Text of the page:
State records committee to issue a decision and order Within 7 business days after the hearing 63G-2-403(11)
Government to comply with order to produce records or either party may appeal State Records Committee decision in District Court Within 30 days after the date of the State Records Committee’s order 63G-2-404(1)

Adhering to GRAMA Changes

August 7, 2012 1 comment

The Utah State Archives’ staff is busy preparing to implement the online training which was mandated in legislative changes to the Government Records Access and Management Act (GRAMA) during the 2012 Utah State Legislature General Session and which will become effective on January 1, 2013. The changes to Title 63G, Chapter 2 of GRAMA includes the following: “Each records officer of a governmental entity or political subdivision shall, on an annual basis, successfully complete online training and obtain certification from State Archives in accordance with 63A-12-110.” (Utah Code § 63G-2-108). A records officer is defined as “the individual appointed by the chief administrative officer of each governmental entity, or the political subdivision to work with State Archives in the care, maintenance, scheduling, designation, classification, disposal, and preservation of records” (Utah Code § 63G-2-103).

This means that soon every state, county, municipal, school district, and special service district records officer will be required to annually participate in online training provided by the State Archives (Utah Code § 63A-12-110). Also in accordance with the law, for every agency, the name and date of certification of each records officer must be posted on the State Archives’ website.

The online training will train records officers on GRAMA and other legal and policy matters relating to records management and access (Utah Code § 63A-12-110). Mindy Spring, a State Archives records analyst and training specialist, is in charge of developing the new online training. The online training is intended to answer questions records officers encounter during their daily responsibilities. Records officers are welcome to complete an online survey to provide feedback about their training needs. Training content suggestions can also be sent directly to Mindy at Additionally, Mindy is looking for volunteers to participate in a pilot online training program. Requests to be part of the pilot program can be sent to her via email.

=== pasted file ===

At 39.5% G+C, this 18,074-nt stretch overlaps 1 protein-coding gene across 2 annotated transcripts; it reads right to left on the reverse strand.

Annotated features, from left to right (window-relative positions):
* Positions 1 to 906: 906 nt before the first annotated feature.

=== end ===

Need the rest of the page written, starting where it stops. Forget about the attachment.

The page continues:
The State Archives is currently in the process of gathering the names and contact information on all records officers who will be required to participate in annual online training. Since it is the responsibility of the chief administrative officer to appoint records officers, the State Archives is looking to that person to provide this information. The State Archives will be requesting that chief administrative officers from county, municipal, school districts, special service districts, and state agencies provide the following information regarding the appointed records officer:

  1. records officer’s name and contact information (phone number, email, mailing address, and physical address if different from mailing address)
  2. name of governmental entity or department for which that records officer provides service
  3. areas of responsibility (e.g., records management, GRAMA, etc.) if more than one records officer is assigned to the same governmental entity or department.

Lorianne Ouderkirk, a new records analyst at the State Archives, will be compiling the records officers’ names and information for municipalities. Chief administrative officers from a municipal agency can send the above information in an email to or by mail or FAX to:
Lorianne Ouderkirk

Utah State Archives

346 South Rio Grande Street

Salt Lake City, Utah 84101-1106

FAX: (801)531-3867

Glen Fairclough, a State Archives records analyst, will be compiling the records officers’ names and information for state agencies. Chief administrative officers from a state agency can send the requested information regarding records officers in an email to or by mail or FAX to: